What makes Caribou’s “Melody Day” work is that it disguises itself, sounding like something from the 1960s on first listen – The vocals, the two-note piano, the sleigh bells – while being something with the shape of the 1990s, or more contemporary. It’s like a harder Polyphonic Spree, in a way, or a meaner, sleeker Mercury Rev/Chemical Brothers collaboration; there’s a collision of musical cultures that, by the time you get to 1:09, sounds like a collision in the best ways, with drums and vocals and guitar all spiraling out and fighting for your attention. By the time you get to what sounds like a flute, twittering away in the background (It may be a keyboard…?), I’m completely won over.
Also wonderful, but with a very different feeling: The Four Tet (Yes, him again) remix:
Is it possible to take a mental health day from a blogging deadline that you’ve set for yourself? Probably not, but that’s what I’m doing today, and instead leaving you with this example of a Four Tet remix significantly improving a song, as referenced yesterday: Beth Orton’s Daybreaker, which goes from a weird song with a strange arrangement that sounds entirely out of place with the vocal, and weirdly influenced by bad acid house music of the 1980s, to something that sounds much more enjoyable and organic to my ears.
It might be something as basic as the added echo and acoustic guitar that ground the Four Tet version for me, but, yeah… the second version is almost unimaginably better, if you ask me.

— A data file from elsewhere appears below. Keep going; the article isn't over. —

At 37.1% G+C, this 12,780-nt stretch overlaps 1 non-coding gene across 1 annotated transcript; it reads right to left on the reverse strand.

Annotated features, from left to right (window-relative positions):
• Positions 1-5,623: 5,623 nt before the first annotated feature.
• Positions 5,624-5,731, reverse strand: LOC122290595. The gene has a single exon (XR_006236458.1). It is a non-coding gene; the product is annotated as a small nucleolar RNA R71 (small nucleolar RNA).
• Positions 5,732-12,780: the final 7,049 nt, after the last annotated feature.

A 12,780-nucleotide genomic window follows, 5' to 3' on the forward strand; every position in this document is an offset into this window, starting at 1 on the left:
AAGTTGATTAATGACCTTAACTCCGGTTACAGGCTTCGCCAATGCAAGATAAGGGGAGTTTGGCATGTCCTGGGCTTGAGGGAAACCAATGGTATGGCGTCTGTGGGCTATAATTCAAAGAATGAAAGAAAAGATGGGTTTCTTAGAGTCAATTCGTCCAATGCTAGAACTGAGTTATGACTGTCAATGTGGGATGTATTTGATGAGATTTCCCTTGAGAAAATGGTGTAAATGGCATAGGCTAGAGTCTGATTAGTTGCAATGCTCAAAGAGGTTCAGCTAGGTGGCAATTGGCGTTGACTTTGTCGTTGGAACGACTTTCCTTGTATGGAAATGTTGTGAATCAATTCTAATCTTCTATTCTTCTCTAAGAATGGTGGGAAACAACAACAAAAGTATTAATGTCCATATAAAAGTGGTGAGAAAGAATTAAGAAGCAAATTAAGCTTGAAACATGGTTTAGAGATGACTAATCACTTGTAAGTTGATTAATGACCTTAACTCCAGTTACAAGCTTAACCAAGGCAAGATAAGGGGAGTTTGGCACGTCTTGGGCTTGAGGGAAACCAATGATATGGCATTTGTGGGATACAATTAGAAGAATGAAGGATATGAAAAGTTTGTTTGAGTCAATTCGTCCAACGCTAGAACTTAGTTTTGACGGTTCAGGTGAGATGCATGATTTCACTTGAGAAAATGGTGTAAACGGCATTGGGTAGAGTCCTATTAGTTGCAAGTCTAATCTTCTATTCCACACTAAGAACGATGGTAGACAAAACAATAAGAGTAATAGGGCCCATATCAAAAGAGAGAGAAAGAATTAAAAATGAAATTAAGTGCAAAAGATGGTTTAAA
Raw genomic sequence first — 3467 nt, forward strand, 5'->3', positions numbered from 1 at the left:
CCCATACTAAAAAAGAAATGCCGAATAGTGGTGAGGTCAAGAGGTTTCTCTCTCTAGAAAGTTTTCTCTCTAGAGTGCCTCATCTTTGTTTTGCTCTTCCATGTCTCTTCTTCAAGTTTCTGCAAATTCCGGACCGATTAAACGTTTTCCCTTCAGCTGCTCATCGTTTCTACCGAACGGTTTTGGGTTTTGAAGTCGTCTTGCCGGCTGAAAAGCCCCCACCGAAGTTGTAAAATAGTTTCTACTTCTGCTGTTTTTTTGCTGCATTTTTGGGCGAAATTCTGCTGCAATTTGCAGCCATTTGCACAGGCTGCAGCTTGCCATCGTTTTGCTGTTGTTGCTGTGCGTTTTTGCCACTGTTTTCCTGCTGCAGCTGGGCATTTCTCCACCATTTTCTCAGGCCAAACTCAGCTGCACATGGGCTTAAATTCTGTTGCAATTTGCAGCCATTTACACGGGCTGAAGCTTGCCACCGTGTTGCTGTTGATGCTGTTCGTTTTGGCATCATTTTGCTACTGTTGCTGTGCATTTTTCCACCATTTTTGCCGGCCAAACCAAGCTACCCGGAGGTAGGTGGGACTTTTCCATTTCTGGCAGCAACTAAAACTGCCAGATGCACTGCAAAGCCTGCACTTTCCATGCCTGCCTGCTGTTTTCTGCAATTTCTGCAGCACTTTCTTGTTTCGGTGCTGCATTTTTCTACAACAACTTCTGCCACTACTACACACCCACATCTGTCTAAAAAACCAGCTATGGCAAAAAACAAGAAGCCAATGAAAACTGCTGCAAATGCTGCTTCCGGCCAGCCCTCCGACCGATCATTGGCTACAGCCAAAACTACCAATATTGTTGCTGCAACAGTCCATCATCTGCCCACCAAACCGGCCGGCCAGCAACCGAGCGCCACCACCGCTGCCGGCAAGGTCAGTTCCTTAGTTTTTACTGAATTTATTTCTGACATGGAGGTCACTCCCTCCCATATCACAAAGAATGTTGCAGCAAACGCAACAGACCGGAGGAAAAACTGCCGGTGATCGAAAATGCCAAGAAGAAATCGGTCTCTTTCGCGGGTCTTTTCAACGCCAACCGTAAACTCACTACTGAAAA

It’s another odd week; it feels as if January has just been odd weeks, each one with its own flavor of weirdness, either bemusing, confusing or patently overwhelming, so why should this one be any different, right? This particular week, so far, has been stuttering, stopping and starting in terms of energy and productivity, so it’s no surprise that I’ve had this song in my head for the last couple of days. Well… “song” feels like the wrong thing to write, in a way, because “song” for me feels as if it should have lyrics and singing, so… this is a tune, I guess? It’s the first Four Tet track proper that I listened to after countless times hearing a Four Tet remix of someone else’s music and thinking to myself, this is great, I should try and trac down more of this and utterly failing in my own plan. And, as an introduction to everything I like about Four Tet, it’s pretty much perfect; the mix of the organic and the digital sounds, the feel of an updated jazz sound – the simplicity of that guitar riff – that also somehow feels like some kind of comedown track you’d hear at the end of a Chemical Brothers album or something similar (especially at 1:27 in this video, where the bass and drums are suddenly looped much tighter, and become this wall of sound, or at 2:20, when the guitar appears again, reversed). But it also has the emptiness that makes me wish that Four Tet tracks had more of the emotionality and character of the tracks he’s remixed for other people; by the end of the track, you’re ready for it to be done, if that makes sense – The cleverness and playfulness has ceased to be a novelty, and you’re left wanting it to make one more evolution and turn into something that’s ultimately more interesting.